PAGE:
Life is good, and if you live with bipolar disorder, that’s always suspicious. You’re constantly aware of your mood swings, and if it gets too good, you need to make sure you’re taking care of yourself to prevent a manic episode.
But though my moods have been swinging over the past few weeks, it hasn’t hit any extremes. I’m still sleeping enough, meeting people but not excessively, and eating and drinking regularly. The basics, but important ones.
It has been three months in Brussels and I'm getting used to the city more and more, while I also started my new job at The Brussels Times. I get to do what I love for a living (corny yet so true), and I finally found people I really vibe with.
Working for The Brussels Times
It is my fourth week at The Brussels Times, and so far I've loved every minute of it. In journalism, money isn’t the end goal. You don’t become a journalist to 'get rich quick', and in reality, there’s no way you will get rich in any case (whether quick or slow) in this field.
Instead, the most valued thing is time. More time to research, investigate, discover and write. More time to think of topics, speak to people, brainstorm, and let your creative juices flow.
I don’t ask potential clients or employers about the salary - I ask about how many stories I am expected to write per week. Because that’s where quality comes into the picture.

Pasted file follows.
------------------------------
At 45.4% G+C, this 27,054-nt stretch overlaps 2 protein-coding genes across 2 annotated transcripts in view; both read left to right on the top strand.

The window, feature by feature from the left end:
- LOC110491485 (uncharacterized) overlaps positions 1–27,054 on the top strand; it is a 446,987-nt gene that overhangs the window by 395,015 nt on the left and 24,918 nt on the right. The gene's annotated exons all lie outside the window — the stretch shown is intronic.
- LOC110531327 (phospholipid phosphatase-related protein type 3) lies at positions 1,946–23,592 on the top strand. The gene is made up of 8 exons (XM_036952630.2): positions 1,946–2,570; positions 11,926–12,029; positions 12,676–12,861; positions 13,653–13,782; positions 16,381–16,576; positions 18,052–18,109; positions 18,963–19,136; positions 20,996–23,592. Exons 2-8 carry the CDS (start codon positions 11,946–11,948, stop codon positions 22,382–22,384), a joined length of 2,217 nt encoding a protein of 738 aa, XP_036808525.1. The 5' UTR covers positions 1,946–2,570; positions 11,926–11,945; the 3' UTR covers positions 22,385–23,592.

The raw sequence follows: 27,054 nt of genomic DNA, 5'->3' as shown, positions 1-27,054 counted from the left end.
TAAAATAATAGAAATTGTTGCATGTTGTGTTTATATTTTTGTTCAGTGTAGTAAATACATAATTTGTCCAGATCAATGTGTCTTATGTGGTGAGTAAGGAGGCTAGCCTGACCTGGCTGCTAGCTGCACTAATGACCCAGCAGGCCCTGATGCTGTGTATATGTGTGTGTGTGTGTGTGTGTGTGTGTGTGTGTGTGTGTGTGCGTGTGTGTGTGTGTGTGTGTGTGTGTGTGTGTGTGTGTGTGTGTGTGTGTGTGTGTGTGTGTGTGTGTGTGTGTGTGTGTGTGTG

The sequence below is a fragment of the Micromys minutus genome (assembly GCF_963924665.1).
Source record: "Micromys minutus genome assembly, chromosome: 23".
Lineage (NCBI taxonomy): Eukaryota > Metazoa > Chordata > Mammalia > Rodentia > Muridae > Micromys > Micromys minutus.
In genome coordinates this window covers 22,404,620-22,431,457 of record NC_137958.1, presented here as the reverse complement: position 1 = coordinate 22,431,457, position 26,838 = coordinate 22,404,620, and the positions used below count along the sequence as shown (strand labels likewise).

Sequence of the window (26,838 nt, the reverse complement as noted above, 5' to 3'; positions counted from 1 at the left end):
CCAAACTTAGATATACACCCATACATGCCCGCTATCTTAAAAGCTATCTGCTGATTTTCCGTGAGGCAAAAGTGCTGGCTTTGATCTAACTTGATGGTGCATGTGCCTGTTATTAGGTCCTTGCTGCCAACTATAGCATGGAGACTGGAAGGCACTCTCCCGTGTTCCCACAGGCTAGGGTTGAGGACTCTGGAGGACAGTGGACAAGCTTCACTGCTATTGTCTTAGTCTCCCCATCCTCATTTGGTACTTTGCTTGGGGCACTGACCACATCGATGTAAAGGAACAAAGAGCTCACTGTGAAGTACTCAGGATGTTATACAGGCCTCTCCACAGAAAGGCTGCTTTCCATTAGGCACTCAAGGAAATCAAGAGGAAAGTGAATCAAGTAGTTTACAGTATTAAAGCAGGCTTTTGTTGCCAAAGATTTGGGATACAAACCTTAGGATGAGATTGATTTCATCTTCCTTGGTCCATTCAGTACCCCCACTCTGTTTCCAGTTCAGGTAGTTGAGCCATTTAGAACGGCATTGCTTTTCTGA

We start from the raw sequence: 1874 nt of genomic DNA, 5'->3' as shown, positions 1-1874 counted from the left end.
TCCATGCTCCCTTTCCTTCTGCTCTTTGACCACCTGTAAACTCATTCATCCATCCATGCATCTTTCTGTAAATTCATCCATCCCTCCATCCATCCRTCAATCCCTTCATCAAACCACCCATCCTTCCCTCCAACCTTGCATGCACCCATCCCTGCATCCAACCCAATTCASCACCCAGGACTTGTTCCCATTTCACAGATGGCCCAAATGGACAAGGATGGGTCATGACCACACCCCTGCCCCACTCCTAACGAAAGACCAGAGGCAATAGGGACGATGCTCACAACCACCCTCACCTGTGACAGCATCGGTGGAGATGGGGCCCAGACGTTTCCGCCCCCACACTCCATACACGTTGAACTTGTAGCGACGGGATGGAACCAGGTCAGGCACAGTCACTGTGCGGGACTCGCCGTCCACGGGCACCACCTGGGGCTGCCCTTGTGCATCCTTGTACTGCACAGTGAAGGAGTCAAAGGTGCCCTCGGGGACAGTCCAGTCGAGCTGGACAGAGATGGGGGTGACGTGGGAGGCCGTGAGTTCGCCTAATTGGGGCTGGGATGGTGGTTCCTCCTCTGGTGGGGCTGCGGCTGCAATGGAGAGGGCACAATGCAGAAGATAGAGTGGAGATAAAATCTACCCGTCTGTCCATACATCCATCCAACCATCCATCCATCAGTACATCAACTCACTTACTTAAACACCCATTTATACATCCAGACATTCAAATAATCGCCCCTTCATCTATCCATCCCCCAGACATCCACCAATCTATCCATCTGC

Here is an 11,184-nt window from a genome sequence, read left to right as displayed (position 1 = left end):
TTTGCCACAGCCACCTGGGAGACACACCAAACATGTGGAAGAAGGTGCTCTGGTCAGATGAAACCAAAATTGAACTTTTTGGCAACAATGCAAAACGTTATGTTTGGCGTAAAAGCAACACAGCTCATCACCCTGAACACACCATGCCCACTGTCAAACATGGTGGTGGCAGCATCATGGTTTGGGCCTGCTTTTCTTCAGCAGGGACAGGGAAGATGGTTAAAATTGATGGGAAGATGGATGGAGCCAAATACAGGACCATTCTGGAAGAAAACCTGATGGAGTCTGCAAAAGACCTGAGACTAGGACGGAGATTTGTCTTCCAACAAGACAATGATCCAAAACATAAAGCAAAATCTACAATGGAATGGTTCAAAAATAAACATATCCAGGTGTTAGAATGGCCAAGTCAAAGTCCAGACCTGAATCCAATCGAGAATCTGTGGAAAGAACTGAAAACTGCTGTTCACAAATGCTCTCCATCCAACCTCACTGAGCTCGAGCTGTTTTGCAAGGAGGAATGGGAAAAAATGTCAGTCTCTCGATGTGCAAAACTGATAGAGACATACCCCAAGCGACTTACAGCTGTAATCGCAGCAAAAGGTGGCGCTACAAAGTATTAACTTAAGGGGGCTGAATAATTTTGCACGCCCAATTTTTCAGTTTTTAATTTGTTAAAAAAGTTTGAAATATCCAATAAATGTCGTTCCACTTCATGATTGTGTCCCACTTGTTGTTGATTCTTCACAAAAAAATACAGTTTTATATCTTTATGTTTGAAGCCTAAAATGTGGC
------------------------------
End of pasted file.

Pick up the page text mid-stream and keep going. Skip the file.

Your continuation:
In my previous job in a newsroom, we wrote a minimum of six stories per day. Or at least, that’s what we were expected to do. I, for one, often didn’t manage - though there have been days I wrote 12 articles.
It’s what distinguishes sloppy and irrelevant journalism from qualitative and important journalism. One does the job of getting clicks and likes, the other properly informs the people about things that matter.
That’s why I love working at The Brussels Times. I get all the freedom in the world to work on whatever I want and there is no quota of articles to write per day - you just write what you can. Some days that means five short pieces, other days it means one long, well-researched one.
Often, I’ll spend my morning writing two to three short pieces regarding current affairs - updates, must-knows to start the day, breaking news. Then, after lunch, I spend my time digging into the things I want to research more. Anything that captures my interest - from the reality of the war in Ukraine and rising energy costs to the EU’s efforts to create a circular economy.
The next topics I’ll be plunging into for a deep dive are Ramadan, fast fashion, and homelessness in Brussels. Some topics I know little about, meaning I'll learn loads on the way, while others are things I've covered before and can consider myself a mini-expert on. Either way, it's awesome.
So I’m enjoying myself a lot, even though I sometimes feel like I might have rushed into adulthood a bit too soon. Being settled is scary, and the last thing I want to be doing.
But then I remind myself there is all the time in the world to do what I want - you never know on which pacific island I’ll be hanging my hammock a few years from now.
Life is good. The sun is out (well, some days), I found great people, and I do what I love on a daily basis. It almost doesn’t get better than this, which freaks me out - but then I remember to simply be grateful for it all and enjoy it while it lasts.